She knew this, too. But she was a connoisseur of the little things. When we were together, I constantly found her musing at the smallest details, the tiniest break in the surface of a perfectly still pond, the gentle wind that blew through the trees on a nice day, the gaps between the leaves that cast uneven shadows onto those sitting in their shade. She even pointed out things about myself that I had never noticed before and probably never would have, had she not brought them to my attention. It was maddening, yet at the same time, fascinating. I hated her for it, but that just made me love her all the more. She knew me better than I knew myself.
And how well did I know her?
I didn't, obviously. At least, not in the ways she wanted me too. She deserved so much more than me, and there's no way I could ever be enough for her. But that wouldn't stop me from trying now.
Luckily, there didn't seem to be too many people flying this late on a Monday night. I sped through security with five minutes to spare, just enough time to find her terminal and stop her from taking the final step that would separate us forever.
2C. 2C. 2C.
My thoughts narrowed to this one code, becoming monotonous. Terminal 2C was where I would make my final bid. Terminal 2C was where I needed to be right now. I checked the signs overhead. Of course, all the C's had to be in the back, and of course, terminal 2C was the second to last on the left.
As the sign came into my field of vision, my legs became pistons, firing at impossible speed and bringing me ever closer to my salvation. However, by the time I stood right outside terminal 2C, I couldn't immediately bring myself to go any further. My legs locked, threatening to buckle. My breath caught in my throat. She was there.
She sat facing the gate, waiting for her number to be called. The airline had begun seating already, and it was just a matter of time before it was her turn to leave. It was now or never.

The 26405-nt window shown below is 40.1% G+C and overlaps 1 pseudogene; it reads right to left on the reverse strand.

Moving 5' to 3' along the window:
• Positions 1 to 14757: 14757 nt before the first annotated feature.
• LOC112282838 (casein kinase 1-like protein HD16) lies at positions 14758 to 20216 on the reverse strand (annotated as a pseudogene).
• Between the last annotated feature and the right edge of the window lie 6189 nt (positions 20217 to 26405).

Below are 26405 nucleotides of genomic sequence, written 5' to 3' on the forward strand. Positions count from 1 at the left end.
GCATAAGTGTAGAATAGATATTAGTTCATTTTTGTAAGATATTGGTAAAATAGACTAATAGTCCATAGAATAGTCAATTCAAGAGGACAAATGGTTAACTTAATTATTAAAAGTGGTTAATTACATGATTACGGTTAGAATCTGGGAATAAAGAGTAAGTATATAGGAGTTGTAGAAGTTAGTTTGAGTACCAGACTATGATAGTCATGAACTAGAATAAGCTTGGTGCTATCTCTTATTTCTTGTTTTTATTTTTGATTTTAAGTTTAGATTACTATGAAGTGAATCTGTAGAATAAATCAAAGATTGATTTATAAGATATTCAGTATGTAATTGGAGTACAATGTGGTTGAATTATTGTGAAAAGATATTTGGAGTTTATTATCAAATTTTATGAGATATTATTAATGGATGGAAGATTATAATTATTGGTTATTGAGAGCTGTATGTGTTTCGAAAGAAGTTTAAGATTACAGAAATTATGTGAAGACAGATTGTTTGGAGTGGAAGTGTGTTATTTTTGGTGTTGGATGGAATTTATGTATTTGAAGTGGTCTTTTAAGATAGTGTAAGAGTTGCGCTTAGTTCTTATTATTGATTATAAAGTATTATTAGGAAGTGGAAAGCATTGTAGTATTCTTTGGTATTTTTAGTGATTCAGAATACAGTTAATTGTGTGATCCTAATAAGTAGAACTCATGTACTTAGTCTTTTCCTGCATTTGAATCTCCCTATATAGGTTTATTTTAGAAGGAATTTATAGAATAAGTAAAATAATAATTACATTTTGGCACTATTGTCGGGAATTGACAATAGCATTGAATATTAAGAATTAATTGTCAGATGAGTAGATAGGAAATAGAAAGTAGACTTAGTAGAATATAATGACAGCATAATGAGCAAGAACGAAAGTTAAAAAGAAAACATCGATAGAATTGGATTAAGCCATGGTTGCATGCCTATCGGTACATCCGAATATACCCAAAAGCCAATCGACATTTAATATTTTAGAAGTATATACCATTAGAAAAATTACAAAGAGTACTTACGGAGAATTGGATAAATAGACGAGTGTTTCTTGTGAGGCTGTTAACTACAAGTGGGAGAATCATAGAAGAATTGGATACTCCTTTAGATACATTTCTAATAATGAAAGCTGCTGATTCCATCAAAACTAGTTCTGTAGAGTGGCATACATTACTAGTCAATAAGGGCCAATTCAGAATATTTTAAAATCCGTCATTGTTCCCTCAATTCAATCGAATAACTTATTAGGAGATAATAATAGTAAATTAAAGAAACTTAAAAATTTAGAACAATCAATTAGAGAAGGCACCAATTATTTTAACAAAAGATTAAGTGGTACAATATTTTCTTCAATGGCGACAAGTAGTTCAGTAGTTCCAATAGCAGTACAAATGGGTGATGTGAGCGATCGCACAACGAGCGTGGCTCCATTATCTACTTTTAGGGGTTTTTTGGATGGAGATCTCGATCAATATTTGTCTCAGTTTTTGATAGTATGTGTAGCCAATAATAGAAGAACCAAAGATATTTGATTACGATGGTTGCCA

I finally made my way over to her, moving my legs by sheer willpower. As I drew nearer, she looked up at me with a blank expression. Nothing in her features showed anger or sadness or perturbation. It was as if she was completely devoid of all emotion at the moment.
"I'm sorry," I began, breathless and blubbering. "You were right. You were always right, about me, about everything. It's only reasonable for you to never want to see me again, but please don't view that as the only option. I love you. You know I do. You're the single most incredible person to ever live, and I've never understood why you stuck around in the first place, but you did. And now you've caught me. I'm yours to do with what you want, so if you just say the word, I will walk out of this terminal right now. I'll be heartbroken and devastated, but I'll know it's your choice."
My heart stopped as she stood up. Emotion flooded back to her features, and it was with a sigh of relief that I realized that this emotion was happiness. Her eyes brimmed with tears as she lifted a shaky hand to cup the side of my face. "I love you too," she said, barely above a whisper. "And that's exactly why I need to go."
Her hand dropped as my expression did. The speakers had been calling out numbers as we'd talked, and hers must have been one of them, because in what seemed like one long, continuous moment, she turned, handed her ticket to the attendant, and walked away from me for the last time without so much as a backwards glance.